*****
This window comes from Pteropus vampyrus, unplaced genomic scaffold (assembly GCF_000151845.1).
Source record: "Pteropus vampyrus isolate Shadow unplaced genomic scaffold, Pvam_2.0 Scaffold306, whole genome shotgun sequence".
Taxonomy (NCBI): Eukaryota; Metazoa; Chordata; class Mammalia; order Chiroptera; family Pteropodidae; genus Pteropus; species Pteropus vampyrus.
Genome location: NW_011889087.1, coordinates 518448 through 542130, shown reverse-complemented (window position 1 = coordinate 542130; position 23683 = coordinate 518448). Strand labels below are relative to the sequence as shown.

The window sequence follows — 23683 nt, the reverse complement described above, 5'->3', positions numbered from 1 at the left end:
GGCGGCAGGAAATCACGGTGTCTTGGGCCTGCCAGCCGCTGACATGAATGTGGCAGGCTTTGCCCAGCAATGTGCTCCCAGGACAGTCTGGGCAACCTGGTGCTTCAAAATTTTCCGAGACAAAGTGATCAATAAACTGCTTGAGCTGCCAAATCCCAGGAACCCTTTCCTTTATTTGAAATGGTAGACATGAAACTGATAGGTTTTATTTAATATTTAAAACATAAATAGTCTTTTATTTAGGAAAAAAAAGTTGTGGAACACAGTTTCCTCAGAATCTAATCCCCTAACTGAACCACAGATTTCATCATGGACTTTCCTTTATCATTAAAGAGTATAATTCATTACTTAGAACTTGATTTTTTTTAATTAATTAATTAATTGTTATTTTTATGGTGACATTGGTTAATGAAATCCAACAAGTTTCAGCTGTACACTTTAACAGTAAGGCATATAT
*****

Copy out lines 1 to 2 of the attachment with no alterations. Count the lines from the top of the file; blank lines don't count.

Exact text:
This window comes from Pteropus vampyrus, unplaced genomic scaffold (assembly GCF_000151845.1).
Source record: "Pteropus vampyrus isolate Shadow unplaced genomic scaffold, Pvam_2.0 Scaffold306, whole genome shotgun sequence".